Special Report- Robbed and Poisoned: Part 2 The Global Medical Device Debacle
I stumbled upon Bleeding Edge, a shocking Netflix documentary about the medical device industry. I knew I had to share this information with you, as it is even more disturbing than last week’s report about the generic drug industry.
Here’s a link to it’s trailer:
Next, I discovered,
It is a global investigation that tracks the harm caused by medical devices that have been tested inadequately or not at all.
The site notes: Health authorities across the globe have failed to protect millions of patients from poorly tested implants, the first-ever global examination of the medical device industry reveals.
The investigation was led by editors and reporters from the International Consortium of Investigative Journalists, it took a year to plan and another year to complete.
ICIJ partnered with more than 250 journalists in 36 countries to examine how devices are tested, approved, marketed and monitored.
Anchoring the probe is an analysis of more than 8 million device-related health records, including death and injury reports and recalls.
Millions of people’s lives have been saved, extended or made better by implanted medical devices but the Implant Files analysis encompassed more than 1.7 million injuries and nearly 83,000 deaths suspected of being linked to medical devices over 10 years, and reported to the U.S. alone.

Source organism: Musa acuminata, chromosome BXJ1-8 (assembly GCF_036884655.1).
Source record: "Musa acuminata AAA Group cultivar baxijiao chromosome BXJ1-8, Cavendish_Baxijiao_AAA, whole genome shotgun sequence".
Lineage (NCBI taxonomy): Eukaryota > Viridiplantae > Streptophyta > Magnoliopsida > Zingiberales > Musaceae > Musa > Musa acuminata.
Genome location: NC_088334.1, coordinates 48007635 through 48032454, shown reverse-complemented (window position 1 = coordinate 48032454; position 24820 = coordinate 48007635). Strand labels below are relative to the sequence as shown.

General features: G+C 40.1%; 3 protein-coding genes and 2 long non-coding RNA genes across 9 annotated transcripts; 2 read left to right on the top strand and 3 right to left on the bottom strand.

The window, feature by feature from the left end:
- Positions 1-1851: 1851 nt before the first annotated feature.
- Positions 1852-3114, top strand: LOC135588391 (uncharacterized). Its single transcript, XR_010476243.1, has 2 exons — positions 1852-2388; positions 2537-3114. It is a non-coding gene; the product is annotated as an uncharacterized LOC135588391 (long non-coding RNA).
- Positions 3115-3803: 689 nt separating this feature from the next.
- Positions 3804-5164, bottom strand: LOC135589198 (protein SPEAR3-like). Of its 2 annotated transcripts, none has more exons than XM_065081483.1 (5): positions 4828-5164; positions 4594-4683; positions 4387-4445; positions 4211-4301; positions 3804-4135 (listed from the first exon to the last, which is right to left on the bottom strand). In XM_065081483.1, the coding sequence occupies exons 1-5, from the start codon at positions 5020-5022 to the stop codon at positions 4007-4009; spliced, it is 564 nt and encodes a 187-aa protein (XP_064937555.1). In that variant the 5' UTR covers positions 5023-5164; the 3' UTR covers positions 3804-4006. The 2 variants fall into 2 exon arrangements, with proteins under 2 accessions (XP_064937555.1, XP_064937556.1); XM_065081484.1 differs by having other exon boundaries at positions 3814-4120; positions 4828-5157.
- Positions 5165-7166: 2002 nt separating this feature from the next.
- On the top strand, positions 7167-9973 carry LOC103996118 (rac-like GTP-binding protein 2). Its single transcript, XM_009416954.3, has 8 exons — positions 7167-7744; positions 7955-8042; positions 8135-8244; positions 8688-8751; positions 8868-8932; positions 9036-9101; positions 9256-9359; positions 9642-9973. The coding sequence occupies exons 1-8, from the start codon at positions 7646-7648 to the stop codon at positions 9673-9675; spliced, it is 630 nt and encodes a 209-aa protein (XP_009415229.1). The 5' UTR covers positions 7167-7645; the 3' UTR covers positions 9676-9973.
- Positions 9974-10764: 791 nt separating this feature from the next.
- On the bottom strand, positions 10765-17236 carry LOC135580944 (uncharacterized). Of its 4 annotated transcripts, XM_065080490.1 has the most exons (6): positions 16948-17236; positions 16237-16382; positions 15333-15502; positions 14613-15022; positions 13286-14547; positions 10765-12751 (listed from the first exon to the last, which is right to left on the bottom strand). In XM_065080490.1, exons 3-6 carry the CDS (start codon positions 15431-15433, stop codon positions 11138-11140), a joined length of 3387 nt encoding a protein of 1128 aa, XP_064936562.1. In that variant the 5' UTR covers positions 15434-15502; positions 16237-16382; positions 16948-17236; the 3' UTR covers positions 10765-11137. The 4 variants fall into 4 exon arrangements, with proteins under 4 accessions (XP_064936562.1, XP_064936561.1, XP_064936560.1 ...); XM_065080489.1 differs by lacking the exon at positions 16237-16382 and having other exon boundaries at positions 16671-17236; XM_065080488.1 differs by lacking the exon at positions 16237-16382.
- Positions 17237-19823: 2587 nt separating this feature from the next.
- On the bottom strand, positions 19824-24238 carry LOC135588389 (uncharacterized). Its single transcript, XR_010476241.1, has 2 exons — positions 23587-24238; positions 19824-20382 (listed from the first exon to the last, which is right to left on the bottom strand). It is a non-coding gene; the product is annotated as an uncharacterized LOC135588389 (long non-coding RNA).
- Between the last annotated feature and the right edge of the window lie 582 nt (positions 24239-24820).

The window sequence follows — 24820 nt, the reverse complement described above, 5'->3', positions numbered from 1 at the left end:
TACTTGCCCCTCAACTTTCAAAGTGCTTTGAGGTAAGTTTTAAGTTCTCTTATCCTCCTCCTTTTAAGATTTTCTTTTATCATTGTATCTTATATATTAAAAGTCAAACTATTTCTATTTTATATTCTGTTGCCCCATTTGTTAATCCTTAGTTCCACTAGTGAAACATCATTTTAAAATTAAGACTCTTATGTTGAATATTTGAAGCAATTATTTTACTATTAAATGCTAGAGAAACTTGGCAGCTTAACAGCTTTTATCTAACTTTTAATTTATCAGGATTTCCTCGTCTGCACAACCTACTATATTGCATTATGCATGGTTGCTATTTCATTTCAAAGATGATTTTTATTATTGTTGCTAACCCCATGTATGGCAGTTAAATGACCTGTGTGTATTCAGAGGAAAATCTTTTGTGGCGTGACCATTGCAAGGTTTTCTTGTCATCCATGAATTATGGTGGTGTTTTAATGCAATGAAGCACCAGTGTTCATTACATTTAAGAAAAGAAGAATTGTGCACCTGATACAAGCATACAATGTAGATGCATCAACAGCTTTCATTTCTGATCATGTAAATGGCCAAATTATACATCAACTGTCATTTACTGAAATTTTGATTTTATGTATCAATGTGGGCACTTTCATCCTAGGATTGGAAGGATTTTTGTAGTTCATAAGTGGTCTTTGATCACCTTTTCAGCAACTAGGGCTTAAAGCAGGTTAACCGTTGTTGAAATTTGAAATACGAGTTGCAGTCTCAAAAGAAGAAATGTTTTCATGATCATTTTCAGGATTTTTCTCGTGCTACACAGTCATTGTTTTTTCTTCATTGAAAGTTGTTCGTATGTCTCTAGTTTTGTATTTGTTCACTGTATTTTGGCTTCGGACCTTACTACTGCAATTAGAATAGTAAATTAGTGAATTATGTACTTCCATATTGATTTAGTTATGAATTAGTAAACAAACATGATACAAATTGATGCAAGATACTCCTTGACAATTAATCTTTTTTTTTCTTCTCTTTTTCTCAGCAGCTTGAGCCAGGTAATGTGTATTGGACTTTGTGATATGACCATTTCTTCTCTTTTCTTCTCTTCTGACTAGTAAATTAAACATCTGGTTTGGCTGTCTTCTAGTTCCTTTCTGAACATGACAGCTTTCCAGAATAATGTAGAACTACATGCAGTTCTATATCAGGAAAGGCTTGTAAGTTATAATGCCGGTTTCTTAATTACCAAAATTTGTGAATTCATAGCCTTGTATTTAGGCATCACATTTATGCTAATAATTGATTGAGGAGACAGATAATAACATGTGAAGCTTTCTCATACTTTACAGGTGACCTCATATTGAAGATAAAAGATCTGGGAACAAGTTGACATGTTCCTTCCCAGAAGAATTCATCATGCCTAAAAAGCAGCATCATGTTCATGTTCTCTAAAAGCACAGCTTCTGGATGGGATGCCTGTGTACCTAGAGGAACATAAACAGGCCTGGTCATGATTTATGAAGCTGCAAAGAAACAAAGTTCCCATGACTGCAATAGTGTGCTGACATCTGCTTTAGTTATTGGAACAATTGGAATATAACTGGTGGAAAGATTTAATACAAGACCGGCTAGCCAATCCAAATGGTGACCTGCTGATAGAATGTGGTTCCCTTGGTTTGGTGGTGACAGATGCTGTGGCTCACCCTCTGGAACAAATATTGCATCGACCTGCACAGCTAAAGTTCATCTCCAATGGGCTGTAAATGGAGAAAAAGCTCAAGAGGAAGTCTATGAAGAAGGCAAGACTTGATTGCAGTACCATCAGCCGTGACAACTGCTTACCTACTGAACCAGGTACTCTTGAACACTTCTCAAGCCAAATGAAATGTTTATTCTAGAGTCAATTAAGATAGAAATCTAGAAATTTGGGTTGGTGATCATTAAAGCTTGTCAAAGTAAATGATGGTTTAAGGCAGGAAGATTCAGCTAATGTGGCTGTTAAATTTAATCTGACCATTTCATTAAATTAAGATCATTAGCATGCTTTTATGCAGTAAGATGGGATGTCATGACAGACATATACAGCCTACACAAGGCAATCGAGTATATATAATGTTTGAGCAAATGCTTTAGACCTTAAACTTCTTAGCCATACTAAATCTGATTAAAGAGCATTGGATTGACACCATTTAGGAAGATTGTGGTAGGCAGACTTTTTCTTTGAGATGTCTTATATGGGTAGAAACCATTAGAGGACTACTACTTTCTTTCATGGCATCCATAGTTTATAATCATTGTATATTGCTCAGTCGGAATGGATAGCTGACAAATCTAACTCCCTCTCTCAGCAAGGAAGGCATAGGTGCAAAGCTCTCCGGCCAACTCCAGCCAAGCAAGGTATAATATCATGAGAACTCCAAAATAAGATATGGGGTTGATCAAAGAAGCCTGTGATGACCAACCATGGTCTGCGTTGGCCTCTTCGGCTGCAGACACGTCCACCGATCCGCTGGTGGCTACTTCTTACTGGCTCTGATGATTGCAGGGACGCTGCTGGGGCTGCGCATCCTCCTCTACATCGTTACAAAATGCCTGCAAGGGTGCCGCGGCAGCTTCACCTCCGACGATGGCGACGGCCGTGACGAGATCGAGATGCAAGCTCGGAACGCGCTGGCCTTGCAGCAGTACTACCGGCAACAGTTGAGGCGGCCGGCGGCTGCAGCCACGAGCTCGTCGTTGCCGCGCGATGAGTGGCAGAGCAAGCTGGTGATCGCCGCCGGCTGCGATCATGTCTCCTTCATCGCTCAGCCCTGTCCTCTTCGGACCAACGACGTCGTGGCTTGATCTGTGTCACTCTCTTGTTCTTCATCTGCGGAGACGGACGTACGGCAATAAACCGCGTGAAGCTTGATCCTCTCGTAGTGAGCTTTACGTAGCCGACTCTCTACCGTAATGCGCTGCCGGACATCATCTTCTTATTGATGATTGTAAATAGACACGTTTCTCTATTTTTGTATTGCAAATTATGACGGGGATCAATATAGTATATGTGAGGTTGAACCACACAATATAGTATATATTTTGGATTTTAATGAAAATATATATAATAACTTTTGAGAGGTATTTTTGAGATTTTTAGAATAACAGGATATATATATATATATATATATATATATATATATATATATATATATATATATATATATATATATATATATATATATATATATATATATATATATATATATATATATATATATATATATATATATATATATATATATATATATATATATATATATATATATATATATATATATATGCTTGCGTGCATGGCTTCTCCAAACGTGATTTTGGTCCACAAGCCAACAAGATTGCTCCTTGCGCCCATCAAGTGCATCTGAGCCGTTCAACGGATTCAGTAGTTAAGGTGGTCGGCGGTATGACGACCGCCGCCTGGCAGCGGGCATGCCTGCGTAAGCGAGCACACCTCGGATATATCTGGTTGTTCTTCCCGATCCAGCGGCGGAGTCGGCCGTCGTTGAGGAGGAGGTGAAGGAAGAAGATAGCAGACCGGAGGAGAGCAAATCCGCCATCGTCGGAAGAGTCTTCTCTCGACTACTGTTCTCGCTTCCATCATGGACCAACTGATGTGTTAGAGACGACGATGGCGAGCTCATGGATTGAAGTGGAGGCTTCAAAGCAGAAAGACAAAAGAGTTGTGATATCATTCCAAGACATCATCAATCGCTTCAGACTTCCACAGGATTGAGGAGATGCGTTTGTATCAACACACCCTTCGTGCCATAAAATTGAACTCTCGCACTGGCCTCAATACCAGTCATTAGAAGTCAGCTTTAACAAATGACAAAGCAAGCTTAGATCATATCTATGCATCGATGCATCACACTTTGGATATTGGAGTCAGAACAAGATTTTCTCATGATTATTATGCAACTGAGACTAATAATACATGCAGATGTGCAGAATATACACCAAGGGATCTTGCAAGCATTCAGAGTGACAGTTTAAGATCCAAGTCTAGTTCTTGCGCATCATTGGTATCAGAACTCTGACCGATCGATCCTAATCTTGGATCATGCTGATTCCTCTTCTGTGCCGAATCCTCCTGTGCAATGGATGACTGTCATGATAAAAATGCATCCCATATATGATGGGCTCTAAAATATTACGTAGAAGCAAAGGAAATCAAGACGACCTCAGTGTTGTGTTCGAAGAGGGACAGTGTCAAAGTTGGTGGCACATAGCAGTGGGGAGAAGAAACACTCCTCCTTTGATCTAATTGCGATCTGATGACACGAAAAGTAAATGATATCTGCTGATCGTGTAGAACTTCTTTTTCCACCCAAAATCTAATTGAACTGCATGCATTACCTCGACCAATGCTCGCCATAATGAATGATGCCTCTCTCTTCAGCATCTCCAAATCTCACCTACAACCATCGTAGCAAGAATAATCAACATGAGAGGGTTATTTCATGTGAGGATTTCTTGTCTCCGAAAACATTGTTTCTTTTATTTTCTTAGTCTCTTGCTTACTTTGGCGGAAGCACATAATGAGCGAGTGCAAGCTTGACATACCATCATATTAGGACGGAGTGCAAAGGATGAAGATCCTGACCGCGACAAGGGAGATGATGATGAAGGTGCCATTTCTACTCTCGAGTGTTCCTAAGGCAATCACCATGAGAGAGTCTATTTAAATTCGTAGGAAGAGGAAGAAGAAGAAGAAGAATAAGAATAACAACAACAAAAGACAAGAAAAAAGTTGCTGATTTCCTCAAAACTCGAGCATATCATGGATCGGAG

In the same period, the U.S. had more than 26,700 device recalls while India — with more than a billion people — had just 14 from 2013 to 2017.
Patients are often the last to know about malfunctioning devices.
Governments in dozens of countries in Africa, Asia and South America don’t regulate medical devices at all, instead placing their trust in European authorities or in the U.S. Food and Drug Administration.
To increase transparency, we are sharing a publicly searchable database of more than 70,000 recalls and safety warnings in 11 countries.
Key Investigation findings
- Medical devices improve and save lives, but governments have allowed products on the market with little or no human testing that went on to cause great harm
- Devices pulled off the market in some countries over safety concerns remain for sale in others
- The device industry, and the regulators that oversee it struggle to quickly identify hazardous implants after they are released, leaving patients exposed
- Manufacturers, doctors, and others potentially linked more than 1.7 million injuries and nearly 83,000 deaths to medical devices in reports to U.S. regulators over the last decade
- Some of the highest-profile controversies in recent years involve products marketed to women, including contraceptive coils, vaginal mesh, and breast implants
FDA Three failures lead to underreporting of harm
ICIJ’s Implant Files, has identified three critical failures that lead to underreporting of patient harm from implanted devices of all kinds. From public records requests and exclusive data analysis, ICIJ discovered:
- Widespread violations of FDA reporting rules. FDA inspections have found more than 4,400 violations by device companies of its rules for handling complaints and reporting device problems in the last decade. Each violation can include hundreds or even thousands of mishandled complaints.